Basically, it boils down to one simple principle. An economy can only be interpreted in the light of the background of the society in which it functions. If the society is crumbling at its basic, most nuclear structure, which in our society is the family, it's like hiring a Picasso to paint a great masterpiece on a rotten canvas; and the Picasso is the people manipulating the economy, the painting is the economy itself, and the canvas is society. So I am very worried about anything that assaults that basic structure. But I'm even more worried about laws regulating sexual behavior.

REASON: I was going to get to that. I was very pleased to see that in your book you make a distinction between people's own moral decisions and laws regulating them.

RUFF: We have no good choices right now. If we continue our present course, I think we may see the destruction of our society. If we come up with laws to try to regulate human sexual behavior, we may see the destruction of our liberties. Bad choices, and I am not one of those who considers himself smart enough to know which choice to make.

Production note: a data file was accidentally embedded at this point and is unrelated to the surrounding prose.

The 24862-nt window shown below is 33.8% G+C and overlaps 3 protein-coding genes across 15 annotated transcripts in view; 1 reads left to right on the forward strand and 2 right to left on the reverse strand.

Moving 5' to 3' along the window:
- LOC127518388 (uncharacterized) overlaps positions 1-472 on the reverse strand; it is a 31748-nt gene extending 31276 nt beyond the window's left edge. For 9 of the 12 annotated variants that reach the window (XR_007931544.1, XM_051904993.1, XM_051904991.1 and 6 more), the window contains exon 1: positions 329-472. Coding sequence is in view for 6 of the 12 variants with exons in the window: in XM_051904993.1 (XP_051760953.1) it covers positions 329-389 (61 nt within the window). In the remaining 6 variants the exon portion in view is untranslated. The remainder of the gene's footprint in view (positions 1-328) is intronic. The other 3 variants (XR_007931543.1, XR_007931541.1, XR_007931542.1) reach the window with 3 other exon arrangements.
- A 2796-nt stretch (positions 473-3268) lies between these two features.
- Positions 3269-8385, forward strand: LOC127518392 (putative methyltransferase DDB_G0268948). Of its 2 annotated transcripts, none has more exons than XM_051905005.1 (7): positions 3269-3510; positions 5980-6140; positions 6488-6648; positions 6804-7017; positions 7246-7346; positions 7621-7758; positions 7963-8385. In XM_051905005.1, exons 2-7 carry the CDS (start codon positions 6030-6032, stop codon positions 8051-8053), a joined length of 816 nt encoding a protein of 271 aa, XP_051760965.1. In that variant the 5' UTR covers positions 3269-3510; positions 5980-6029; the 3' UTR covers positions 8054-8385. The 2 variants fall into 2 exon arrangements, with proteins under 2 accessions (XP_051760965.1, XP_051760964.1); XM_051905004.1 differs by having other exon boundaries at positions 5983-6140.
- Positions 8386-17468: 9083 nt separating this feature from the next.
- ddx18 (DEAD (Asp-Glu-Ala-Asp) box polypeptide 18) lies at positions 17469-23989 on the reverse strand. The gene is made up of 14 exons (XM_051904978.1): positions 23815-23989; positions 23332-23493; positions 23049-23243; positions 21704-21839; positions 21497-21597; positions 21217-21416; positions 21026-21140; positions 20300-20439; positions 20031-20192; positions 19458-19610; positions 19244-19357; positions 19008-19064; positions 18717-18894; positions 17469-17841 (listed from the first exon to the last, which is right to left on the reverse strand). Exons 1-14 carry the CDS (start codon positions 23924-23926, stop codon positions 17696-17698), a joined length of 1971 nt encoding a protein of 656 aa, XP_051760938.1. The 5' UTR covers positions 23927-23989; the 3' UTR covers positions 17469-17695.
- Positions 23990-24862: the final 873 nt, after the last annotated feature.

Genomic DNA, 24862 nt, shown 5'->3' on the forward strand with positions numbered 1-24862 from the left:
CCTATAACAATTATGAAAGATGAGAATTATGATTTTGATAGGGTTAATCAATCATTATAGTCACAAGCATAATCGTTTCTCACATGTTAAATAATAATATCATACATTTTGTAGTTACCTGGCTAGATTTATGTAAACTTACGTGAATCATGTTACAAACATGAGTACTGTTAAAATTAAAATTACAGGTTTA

REASON: Do you consider yourself a libertarian?

RUFF: In the economic and political area, I'm much more a libertarian than a conservative. I fall short of being a complete libertarian for one very important reason. I cannot fully accept a philosophy that's based in humanism as such.

REASON: Not all libertarians do, either.

RUFF: I understand that. But the core of libertarian thought is humanistic—for example, Robert Ringer's new book, nine-tenths of which I absolutely love. But I have to back away from his humanistic, totally libertarian philosophy because I accept some absolutes in life. I also, however, accept the fact that I cannot impose my absolutes on the next guy.

REASON: Do you see the Libertarian Party as being a serious political force or potentially serious political force?